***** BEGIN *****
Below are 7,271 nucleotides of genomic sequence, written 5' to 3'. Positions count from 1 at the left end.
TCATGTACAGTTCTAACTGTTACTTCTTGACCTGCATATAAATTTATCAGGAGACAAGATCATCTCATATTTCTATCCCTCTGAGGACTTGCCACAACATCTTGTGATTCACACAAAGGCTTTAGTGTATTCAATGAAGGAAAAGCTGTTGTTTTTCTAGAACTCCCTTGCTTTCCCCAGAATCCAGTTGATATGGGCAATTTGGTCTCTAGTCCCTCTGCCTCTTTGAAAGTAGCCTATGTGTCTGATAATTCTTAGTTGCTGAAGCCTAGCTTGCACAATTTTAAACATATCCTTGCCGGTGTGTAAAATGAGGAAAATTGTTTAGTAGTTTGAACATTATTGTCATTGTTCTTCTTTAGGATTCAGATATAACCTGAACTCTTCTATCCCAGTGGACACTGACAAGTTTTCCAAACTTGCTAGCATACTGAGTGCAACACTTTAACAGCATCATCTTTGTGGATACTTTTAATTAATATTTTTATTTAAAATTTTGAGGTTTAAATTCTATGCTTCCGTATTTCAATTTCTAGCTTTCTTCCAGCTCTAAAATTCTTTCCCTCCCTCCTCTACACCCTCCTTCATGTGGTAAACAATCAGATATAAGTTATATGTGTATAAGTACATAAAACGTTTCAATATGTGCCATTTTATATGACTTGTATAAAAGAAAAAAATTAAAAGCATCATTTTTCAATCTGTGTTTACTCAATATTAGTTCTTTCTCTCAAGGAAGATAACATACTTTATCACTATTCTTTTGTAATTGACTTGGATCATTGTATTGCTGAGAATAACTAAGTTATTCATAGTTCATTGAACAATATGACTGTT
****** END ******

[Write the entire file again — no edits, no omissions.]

Below are 7,271 nucleotides of genomic sequence, written 5' to 3'. Positions count from 1 at the left end.
TCATGTACAGTTCTAACTGTTACTTCTTGACCTGCATATAAATTTATCAGGAGACAAGATCATCTCATATTTCTATCCCTCTGAGGACTTGCCACAACATCTTGTGATTCACACAAAGGCTTTAGTGTATTCAATGAAGGAAAAGCTGTTGTTTTTCTAGAACTCCCTTGCTTTCCCCAGAATCCAGTTGATATGGGCAATTTGGTCTCTAGTCCCTCTGCCTCTTTGAAAGTAGCCTATGTGTCTGATAATTCTTAGTTGCTGAAGCCTAGCTTGCACAATTTTAAACATATCCTTGCCGGTGTGTAAAATGAGGAAAATTGTTTAGTAGTTTGAACATTATTGTCATTGTTCTTCTTTAGGATTCAGATATAACCTGAACTCTTCTATCCCAGTGGACACTGACAAGTTTTCCAAACTTGCTAGCATACTGAGTGCAACACTTTAACAGCATCATCTTTGTGGATACTTTTAATTAATATTTTTATTTAAAATTTTGAGGTTTAAATTCTATGCTTCCGTATTTCAATTTCTAGCTTTCTTCCAGCTCTAAAATTCTTTCCCTCCCTCCTCTACACCCTCCTTCATGTGGTAAACAATCAGATATAAGTTATATGTGTATAAGTACATAAAACGTTTCAATATGTGCCATTTTATATGACTTGTATAAAAGAAAAAAATTAAAAGCATCATTTTTCAATCTGTGTTTACTCAATATTAGTTCTTTCTCTCAAGGAAGATAACATACTTTATCACTATTCTTTTGTAATTGACTTGGATCATTGTATTGCTGAGAATAACTAAGTTATTCATAGTTCATTGAACAATATGACTGTT